Thoughts, sensations, and emotions zap across the brain via a meshwork of fine nerve fibers called axons. Axon size is crucially important for general brain function as well as in certain neurological conditions. Experts have been striving to establish a means to noninvasively measure these fibers for many years. An international team of researchers has now developed a novel MRI method that manages to do just that.
The wiring network of the brain is made up of billions of nerve fibers called axons. The thickness of axons—together with other properties—significantly impacts the way in which they conduct neural signals, and therefore the overall processing speed of connected neurons and brain areas. In addition, many neurodegenerative conditions, such as multiple sclerosis and Alzheimer's disease, as well as conditions such as cancer, brain injury, and stroke, are known to exhibit axonal damage.
It is clear that axons are crucially important for the functioning of the brain, but they are also rather mysterious. They are so thin (mere micrometers in diameter) that probing them non-invasively inside a living brain has been, until now, impossible.
A new collaborative study by researchers working at the NYU Grossman School of Medicine in the USA, Champalimaud Centre for the Unknown in Portugal and the Cardiff University Brain Research Imaging Centre (CUBRIC) in the UK, established a way to measure these microscopic wires using MRI (Magnetic Resonance Imaging). Their results were published in the scientific journal eLife.
Diving into white matter
What was the breakthrough that led the team to overcome this long-standing challenge? Jelle Veraart, the first author of the study, explains that the key was to find a way to tease apart two types of signals: those originating from inside of the axons, and those arising from the surrounding tissue.
"MRI primarily works by detecting signals of water molecules, which constitute about 80% of the human brain. Axons have water inside of them, but so does the tissue that surrounds them. So we, in the MRI Biophysics Group at the NYU Grossman School of Medicine, developed a method that preferentially suppresses the signal everywhere but in the axons. Specifically, we modelled how the water signal behaves in different parts of tissue. Then, we measured the properties of the axons in the sample using the residual signal, which corresponded only to them," Veraart explains.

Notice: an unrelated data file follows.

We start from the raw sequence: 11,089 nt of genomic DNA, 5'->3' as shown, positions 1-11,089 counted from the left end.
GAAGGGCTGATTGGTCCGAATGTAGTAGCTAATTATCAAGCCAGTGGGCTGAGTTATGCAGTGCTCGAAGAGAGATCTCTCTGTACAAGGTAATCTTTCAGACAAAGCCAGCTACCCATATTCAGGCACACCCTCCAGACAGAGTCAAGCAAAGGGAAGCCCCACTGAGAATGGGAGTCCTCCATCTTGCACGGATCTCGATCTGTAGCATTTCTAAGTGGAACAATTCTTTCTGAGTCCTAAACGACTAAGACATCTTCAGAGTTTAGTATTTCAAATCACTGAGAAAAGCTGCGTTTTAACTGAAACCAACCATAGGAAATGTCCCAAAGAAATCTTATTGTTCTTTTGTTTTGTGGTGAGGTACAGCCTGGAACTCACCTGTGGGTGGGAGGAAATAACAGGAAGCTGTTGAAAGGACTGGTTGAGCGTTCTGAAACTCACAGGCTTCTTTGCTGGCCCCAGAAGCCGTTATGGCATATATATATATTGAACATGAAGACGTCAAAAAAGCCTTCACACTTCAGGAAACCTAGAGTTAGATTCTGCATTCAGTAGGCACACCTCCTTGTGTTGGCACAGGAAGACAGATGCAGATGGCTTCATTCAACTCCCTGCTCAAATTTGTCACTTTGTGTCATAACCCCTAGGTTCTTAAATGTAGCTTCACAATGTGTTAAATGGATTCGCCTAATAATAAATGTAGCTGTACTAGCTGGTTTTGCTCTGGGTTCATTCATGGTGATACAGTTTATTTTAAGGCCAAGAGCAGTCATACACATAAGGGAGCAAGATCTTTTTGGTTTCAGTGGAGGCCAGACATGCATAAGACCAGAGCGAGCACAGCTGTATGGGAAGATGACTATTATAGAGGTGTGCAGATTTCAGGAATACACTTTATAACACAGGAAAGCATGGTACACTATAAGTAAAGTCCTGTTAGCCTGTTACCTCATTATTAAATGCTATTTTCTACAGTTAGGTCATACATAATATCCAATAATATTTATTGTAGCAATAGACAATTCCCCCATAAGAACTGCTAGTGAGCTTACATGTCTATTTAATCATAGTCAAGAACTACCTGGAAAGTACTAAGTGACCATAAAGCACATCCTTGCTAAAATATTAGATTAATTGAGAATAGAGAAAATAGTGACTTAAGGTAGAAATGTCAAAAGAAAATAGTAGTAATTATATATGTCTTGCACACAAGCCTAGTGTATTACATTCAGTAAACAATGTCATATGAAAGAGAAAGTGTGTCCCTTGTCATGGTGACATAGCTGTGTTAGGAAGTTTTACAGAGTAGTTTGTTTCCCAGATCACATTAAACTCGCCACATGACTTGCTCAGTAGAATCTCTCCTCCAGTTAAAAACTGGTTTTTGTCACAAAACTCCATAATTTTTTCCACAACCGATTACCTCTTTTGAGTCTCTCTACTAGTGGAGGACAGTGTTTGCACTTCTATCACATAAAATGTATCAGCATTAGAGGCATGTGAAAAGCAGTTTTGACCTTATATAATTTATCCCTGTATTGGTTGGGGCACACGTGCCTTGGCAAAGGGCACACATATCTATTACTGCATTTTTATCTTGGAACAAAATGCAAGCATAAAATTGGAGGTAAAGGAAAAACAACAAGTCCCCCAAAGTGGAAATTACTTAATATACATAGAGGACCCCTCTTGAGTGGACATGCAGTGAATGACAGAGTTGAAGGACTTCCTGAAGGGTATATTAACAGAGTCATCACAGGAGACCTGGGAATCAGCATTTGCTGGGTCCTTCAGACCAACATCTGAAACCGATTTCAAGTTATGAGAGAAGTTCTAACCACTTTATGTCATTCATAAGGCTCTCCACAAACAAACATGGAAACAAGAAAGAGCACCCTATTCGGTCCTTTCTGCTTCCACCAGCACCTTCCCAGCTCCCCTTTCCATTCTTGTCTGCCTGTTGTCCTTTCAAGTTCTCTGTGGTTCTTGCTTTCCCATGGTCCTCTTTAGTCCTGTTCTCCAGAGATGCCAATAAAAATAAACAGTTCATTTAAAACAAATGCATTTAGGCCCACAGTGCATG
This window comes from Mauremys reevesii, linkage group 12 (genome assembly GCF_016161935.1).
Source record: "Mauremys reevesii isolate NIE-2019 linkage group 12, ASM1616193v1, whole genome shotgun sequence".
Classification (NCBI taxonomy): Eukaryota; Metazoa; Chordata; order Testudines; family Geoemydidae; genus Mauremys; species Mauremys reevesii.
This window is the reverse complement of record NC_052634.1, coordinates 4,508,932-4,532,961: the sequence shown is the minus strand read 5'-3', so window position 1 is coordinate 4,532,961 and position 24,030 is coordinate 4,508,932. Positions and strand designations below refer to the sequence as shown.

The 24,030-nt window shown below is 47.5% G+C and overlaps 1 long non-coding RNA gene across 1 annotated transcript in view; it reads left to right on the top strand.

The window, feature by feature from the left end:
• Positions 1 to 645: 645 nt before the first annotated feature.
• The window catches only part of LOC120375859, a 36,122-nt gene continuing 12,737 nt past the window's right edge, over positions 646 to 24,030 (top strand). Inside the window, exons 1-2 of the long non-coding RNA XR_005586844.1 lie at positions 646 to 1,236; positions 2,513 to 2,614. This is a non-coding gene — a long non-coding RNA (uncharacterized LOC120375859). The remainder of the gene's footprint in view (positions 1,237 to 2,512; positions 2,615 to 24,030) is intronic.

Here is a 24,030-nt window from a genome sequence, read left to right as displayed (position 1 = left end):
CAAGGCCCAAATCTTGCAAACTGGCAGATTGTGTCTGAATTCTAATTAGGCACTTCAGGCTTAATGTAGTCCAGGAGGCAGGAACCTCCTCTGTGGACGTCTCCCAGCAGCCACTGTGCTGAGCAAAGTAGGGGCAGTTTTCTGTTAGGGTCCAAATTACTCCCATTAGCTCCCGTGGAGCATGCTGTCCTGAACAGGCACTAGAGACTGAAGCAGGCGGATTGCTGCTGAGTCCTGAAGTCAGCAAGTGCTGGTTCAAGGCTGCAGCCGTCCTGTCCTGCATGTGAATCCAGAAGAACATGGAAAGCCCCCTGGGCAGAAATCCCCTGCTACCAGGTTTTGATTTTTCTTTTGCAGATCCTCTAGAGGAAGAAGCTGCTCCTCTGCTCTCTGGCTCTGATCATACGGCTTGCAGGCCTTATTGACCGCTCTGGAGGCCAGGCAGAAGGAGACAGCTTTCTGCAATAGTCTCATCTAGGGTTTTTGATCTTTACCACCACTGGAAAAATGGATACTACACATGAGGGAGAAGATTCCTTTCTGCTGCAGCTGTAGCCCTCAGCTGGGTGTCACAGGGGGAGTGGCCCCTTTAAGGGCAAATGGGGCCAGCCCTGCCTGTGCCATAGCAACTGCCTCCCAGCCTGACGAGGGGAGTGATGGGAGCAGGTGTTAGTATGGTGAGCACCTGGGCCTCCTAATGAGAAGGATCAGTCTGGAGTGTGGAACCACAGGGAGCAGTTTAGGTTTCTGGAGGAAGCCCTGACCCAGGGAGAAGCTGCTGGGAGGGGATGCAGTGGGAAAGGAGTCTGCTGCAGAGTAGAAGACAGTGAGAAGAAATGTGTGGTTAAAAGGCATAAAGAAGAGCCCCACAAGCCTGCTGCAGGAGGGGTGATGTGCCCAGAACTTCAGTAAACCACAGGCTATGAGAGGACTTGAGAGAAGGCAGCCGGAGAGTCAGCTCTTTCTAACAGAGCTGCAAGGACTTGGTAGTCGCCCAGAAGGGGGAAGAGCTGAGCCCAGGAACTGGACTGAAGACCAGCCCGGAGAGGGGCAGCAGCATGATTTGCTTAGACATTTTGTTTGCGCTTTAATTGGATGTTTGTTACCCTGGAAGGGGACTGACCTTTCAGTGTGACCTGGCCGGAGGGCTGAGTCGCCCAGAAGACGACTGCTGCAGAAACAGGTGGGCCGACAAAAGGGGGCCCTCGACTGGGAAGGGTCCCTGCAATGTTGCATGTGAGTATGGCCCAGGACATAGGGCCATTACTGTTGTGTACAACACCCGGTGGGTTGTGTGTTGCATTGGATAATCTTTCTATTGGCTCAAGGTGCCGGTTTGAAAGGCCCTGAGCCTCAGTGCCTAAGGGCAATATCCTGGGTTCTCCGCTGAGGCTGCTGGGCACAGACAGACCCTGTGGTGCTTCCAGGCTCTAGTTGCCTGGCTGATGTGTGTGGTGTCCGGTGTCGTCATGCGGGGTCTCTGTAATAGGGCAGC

But a model remains theoretical until it is validated. The team therefore tested the model using preclinical ultra-high MRI scanners and microscopy at the Champalimaud Centre for the Unknown. Once the model was verified using this state-of-the-art technology and methodology, the researchers moved on to the next step—applying it to humans. "We performed this phase in collaboration with Derek Jones at the Cardiff University Brain Research Imaging Centre, where they have special MRI equipment that is powerful enough to evoke the robust signals needed for this kind of measurement," says Veraart.
The results of the method were outstanding—whereas previous studies yielded measurements that were an order of magnitude larger than known axonal sizes, the team's measurements were unprecedentedly accurate—only a 10-15% error—in their estimate of the same features.
What was the source of the error? "We conduct our measurements in areas of 'white matter.' It's called that because it primarily consists of axons, which have a whitish color. Within one cubic millimeter of tissue, there are tens of thousands of axons. Our measurements estimate an averaged metric of all axons, and tend to be dominated by the larger axons in the tissue sample," explains Dmitry Novikov, of the NYU Grossman School of Medicine. "Furthermore, there are other features which might 'masquerade' as axons in our signals, such as the 'arms' of other types of cells in the brain called astrocytes."
Now that the method has been established, the researchers are thinking about the next steps. "The in-vivo quantification of axon diameters with MRI paves the way to a new line of research," says Noam Shemesh, of the Champalimaud Centre for the Unknown. "MRI is non-invasive, and so it can be used to safely perform studies that follow changes in axons over extended periods. The more we learn about these structures, the closer we are to understanding how the brain works, in health and disease."
"This study highlights the importance of collaboration in research," Veraart adds. "As a result of this prolific international teamwork, we have a complete story—from the theoretical development of a novel technique, the experimental validation in rodents, and finally to human translation."
More information: Jelle Veraart et al, Noninvasive quantification of axon radii using diffusion MRI, eLife (2020). DOI: 10.7554/eLife.49855
Journal information: eLife
Provided by Champalimaud Centre for the Unknown